Empowering everyone to build reliable and efficient software.
I think it helps to have some of the not-exactly-stated background: their build did not originally take 2mn, it suddenly shot up to this from around 20s seemingly overnight, so they investigated what happened, and as that's lime they also produced a nice article out of it.
That's my assumption anyway because that's about what I went through, minus the blog post: had a project I was working on, at one point I noticed the clean builds were getting really long, we're talking >10mn. Initially I figured it might be Serde (as that project is really serde-heavy) and the compile time had crept up on me unnoticed, so I moved all the serialized and deserialized types in a sub-crate in case that did anything... and it did not.
Then I busted out the -Ztimings getting about the same result Lime did (ungodly amount of time spent producing the binary for no clear reason), tried fiddling with some compile-time options (went nowhere near as deep there, I looked at -Z self-profile fairly quickly IIRC), finally found the evaluate_obligation stuff. From there I didn't bust out the profiler to see what was what, instead through I don't quite remember which chain got me to issue 91598 (https://github.com/rust-lang/rust/issues/91598).
Added a follow to the issue and various PRs proposed for it, and locked the project to 1.56.
Rust for Windows
I feel the same pain, specially since when using C++ I tend to just use binary libraries for all the code I don't own, so even cold builds are quite fast even when talking about C++.
Just by having cargo support binary libraries would be an improvement for cold builds, but I understand it isn't a priority.
The Rust/WinRT folks have a big binary crate that they use to workaround Rust's compilation times, https://github.com/microsoft/windows-rs/tree/master/.windows
Static code analysis for 29 languages.. Your projects are multi-language. So is SonarQube analysis. Find Bugs, Vulnerabilities, Security Hotspots, and Code Smells so you can release quality code every time. Get started analyzing your projects today for free.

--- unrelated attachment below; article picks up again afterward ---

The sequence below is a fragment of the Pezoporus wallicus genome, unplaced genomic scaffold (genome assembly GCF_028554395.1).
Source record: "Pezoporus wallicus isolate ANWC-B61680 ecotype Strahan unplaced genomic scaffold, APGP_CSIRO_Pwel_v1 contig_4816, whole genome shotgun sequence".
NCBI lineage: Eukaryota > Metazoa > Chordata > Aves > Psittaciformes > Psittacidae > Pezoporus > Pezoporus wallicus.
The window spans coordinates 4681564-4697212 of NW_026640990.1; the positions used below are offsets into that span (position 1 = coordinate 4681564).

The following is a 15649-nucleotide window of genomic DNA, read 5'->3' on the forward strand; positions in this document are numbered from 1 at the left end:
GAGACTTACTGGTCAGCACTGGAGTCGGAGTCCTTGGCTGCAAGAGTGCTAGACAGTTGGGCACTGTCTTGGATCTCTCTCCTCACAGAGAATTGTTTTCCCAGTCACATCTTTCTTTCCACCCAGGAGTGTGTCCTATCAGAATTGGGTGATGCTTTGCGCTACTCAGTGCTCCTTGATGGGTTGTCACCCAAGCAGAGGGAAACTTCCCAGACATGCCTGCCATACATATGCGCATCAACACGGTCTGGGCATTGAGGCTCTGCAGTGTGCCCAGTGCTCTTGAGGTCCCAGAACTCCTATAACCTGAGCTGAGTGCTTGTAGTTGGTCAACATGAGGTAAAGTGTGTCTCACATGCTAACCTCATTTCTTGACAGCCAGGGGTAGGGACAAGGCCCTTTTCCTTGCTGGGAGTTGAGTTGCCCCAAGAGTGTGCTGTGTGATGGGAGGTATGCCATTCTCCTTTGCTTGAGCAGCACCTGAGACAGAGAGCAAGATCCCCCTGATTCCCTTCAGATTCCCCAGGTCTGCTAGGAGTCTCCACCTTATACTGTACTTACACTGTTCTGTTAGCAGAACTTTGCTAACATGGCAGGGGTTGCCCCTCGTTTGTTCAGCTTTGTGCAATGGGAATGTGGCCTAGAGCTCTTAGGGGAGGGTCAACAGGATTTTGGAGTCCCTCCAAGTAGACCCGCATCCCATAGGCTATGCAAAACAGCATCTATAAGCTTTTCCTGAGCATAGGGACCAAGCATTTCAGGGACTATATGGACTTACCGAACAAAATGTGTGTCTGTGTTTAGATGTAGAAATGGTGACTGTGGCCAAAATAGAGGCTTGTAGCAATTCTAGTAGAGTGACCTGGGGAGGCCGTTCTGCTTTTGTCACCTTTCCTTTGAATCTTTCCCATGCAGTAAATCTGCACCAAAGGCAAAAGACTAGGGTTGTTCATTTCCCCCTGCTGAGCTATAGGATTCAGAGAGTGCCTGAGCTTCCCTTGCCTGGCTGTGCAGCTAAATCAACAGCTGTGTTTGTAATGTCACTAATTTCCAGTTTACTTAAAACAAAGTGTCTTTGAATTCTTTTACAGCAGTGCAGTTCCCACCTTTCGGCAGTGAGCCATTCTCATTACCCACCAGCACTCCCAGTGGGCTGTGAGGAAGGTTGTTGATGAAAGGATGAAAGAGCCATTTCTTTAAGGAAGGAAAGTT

Website for graphing performance of rustc
We track performance: https://perf.rust-lang.org/
I assure you it's not an afterthought. We track performance changes every week, going as far as reverting highly desired features to avoid regressions. The only reason we accept (small) regressions is for correctness fixes. This regression was only partly exercised by our perf test suite. That's how we grow it: see bad behaviour in the wild, add to the suite.
The source of rust compilation slowness usually boil down to excercising a part of the language that has O(n²) behaviour, like match arm evaluation, trait bound evaluation, or huge expansion due to monomorphization or macro expansion, and the resulting huge linking times from that, or the bottleneck that proc-macros introduce (they get compiled before they can get executed, only relevant on fresh compiles).
The regression was (partly) fixed by adding caching: https://github.com/rust-lang/rust/pull/90423/files and if I recall correctly was introduced by a feature change that fixed a bunch of incorrectly rejected deeply nested trait bounds.
Apache Maven Daemon
Use Maven Daemon. (https://github.com/apache/maven-mvnd) . With Maven Daemon, traditional maven builds get a spectacular boost factor that put them ahead of Gradle. (Haven't tried Bazel though)
The Rust package manager
Rust 1.56.0 and Rust 2021
5 projects | news.ycombinator.com | 21 Oct 2021
Announcing Rust 1.61.0
6 projects | reddit.com/r/rust | 19 May 2022
4 projects | dev.to | 30 Apr 2022
Announcing Rust 1.60.0
4 projects | reddit.com/r/rust | 7 Apr 2022
Rust 1.60 released
2 projects | reddit.com/r/rust | 7 Apr 2022